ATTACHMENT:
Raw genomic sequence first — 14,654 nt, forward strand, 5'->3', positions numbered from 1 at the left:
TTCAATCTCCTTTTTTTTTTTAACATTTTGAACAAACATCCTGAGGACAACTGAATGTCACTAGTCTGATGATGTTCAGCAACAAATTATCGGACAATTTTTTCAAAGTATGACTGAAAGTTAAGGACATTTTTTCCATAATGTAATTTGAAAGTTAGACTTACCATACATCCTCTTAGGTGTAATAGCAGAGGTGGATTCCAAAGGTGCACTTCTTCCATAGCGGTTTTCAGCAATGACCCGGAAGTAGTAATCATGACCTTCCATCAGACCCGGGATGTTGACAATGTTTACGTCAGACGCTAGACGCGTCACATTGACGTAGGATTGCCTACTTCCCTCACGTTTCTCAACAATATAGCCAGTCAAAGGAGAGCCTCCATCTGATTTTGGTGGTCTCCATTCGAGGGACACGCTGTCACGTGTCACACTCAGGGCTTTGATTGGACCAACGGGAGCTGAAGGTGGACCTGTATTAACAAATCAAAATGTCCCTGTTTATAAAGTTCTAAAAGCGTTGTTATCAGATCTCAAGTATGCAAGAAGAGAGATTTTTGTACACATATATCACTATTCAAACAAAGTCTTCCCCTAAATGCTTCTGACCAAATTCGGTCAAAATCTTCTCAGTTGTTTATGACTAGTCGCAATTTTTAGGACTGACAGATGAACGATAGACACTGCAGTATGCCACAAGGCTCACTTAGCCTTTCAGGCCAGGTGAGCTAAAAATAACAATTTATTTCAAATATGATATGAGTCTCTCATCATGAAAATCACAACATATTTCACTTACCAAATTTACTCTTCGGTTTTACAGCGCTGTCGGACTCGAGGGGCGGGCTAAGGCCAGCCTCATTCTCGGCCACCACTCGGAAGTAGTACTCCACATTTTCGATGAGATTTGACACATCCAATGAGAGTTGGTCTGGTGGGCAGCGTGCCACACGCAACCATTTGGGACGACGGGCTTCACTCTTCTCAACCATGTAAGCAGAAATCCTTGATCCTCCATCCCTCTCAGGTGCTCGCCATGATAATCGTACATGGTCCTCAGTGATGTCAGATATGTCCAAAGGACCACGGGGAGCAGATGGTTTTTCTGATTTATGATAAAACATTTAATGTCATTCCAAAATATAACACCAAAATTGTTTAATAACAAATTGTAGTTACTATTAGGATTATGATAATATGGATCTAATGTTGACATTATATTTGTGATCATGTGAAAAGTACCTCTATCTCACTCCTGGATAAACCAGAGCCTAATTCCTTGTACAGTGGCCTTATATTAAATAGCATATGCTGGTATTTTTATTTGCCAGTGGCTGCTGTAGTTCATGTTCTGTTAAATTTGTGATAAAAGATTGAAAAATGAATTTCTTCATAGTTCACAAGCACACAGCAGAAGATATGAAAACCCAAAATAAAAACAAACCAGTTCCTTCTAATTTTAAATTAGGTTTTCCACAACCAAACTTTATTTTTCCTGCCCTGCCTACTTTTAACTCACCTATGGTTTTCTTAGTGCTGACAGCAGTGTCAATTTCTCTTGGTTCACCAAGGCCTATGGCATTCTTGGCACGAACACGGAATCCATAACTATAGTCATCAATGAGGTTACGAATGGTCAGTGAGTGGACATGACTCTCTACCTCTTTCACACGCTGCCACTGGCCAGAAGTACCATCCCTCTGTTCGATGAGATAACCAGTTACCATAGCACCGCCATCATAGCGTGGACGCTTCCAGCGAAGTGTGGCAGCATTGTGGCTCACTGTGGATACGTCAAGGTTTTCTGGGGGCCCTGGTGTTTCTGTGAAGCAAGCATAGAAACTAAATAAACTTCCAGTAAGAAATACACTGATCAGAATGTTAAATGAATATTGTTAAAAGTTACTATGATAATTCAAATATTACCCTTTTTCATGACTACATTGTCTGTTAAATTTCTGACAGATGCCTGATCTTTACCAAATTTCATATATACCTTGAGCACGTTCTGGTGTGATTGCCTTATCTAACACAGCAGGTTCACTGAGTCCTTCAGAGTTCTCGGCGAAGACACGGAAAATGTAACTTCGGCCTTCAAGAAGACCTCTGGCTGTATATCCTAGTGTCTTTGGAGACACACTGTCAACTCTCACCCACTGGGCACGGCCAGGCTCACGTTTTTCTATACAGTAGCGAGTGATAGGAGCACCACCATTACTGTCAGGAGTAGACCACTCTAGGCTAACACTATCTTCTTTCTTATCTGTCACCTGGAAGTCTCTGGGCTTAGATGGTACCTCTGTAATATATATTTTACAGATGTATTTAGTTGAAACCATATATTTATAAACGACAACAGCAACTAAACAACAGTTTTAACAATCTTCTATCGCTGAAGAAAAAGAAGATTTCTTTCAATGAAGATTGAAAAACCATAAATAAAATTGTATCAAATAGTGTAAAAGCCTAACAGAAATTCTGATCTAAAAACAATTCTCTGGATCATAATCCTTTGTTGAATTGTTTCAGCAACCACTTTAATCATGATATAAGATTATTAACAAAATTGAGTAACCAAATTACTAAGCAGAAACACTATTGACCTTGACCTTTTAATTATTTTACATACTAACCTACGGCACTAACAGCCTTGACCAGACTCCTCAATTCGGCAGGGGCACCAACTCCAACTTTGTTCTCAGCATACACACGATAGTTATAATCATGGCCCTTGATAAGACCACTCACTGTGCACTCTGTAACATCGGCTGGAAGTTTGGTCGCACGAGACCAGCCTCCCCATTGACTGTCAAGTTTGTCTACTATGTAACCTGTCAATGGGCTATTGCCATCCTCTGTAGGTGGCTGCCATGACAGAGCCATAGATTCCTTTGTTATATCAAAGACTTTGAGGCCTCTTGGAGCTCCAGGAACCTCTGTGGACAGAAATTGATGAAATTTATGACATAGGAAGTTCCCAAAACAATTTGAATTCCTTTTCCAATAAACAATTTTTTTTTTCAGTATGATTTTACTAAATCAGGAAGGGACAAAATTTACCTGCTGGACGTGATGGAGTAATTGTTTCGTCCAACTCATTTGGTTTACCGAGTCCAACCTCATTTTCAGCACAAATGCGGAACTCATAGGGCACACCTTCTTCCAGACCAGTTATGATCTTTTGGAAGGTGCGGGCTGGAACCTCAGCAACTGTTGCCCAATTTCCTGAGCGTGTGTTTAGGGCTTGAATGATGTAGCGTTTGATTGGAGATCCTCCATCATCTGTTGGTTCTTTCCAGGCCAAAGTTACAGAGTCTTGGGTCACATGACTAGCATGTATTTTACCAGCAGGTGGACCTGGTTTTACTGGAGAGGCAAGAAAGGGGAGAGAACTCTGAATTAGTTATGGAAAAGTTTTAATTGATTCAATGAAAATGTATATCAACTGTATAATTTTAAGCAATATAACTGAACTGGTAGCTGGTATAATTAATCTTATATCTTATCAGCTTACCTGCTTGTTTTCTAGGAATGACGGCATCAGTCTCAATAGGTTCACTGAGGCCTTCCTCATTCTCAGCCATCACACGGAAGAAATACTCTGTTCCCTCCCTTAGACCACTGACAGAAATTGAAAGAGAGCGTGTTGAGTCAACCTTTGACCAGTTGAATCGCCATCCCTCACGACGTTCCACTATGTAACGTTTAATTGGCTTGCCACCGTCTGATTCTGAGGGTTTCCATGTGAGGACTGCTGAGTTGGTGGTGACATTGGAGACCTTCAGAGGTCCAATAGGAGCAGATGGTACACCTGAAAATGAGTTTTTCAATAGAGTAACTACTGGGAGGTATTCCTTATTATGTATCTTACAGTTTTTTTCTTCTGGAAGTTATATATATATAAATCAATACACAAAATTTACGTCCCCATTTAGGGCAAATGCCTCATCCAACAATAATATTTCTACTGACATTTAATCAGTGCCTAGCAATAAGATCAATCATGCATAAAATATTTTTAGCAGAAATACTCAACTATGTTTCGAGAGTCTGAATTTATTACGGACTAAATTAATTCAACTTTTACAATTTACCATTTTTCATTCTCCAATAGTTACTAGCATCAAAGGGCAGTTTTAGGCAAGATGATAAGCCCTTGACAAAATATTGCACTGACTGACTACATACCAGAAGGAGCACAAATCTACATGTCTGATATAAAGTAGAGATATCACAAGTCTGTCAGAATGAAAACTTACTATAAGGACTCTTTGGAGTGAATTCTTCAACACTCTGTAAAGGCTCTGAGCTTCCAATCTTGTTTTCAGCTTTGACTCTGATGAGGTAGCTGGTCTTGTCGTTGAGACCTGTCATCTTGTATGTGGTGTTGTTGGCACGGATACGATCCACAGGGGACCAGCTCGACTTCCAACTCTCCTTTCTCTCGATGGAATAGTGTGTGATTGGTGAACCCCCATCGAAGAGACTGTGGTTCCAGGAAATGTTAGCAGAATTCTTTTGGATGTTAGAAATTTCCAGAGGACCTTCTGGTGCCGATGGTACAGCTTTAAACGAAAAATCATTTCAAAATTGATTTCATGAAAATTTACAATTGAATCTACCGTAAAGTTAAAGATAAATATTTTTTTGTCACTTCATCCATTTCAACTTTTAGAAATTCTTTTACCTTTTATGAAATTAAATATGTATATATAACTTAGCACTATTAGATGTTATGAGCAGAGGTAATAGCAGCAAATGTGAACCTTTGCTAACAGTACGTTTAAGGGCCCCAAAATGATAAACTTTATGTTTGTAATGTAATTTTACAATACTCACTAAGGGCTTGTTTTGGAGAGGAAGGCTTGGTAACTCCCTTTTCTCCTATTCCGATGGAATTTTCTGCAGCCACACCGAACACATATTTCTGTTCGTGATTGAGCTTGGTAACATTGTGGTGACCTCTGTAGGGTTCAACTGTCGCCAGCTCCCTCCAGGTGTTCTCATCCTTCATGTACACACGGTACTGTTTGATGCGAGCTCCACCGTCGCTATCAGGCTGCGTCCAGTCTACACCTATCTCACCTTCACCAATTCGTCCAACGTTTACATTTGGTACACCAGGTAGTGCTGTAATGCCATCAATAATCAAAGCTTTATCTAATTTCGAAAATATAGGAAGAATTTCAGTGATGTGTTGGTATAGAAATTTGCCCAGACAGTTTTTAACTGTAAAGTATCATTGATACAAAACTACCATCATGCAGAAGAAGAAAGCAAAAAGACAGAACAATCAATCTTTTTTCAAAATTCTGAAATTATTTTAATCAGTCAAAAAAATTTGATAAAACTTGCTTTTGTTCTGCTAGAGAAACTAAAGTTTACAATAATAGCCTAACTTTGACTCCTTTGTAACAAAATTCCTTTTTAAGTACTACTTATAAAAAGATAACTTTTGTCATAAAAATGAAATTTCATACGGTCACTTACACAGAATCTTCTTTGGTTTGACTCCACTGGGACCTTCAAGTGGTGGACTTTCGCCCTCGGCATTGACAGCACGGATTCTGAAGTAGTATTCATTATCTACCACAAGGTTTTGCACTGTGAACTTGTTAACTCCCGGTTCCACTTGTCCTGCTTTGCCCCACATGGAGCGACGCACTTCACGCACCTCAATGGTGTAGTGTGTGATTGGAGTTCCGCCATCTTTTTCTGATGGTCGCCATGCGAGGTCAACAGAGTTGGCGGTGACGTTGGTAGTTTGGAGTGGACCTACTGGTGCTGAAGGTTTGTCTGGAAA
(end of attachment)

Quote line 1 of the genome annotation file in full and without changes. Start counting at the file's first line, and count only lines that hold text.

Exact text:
Raw genomic sequence first — 14,654 nt, forward strand, 5'->3', positions numbered from 1 at the left: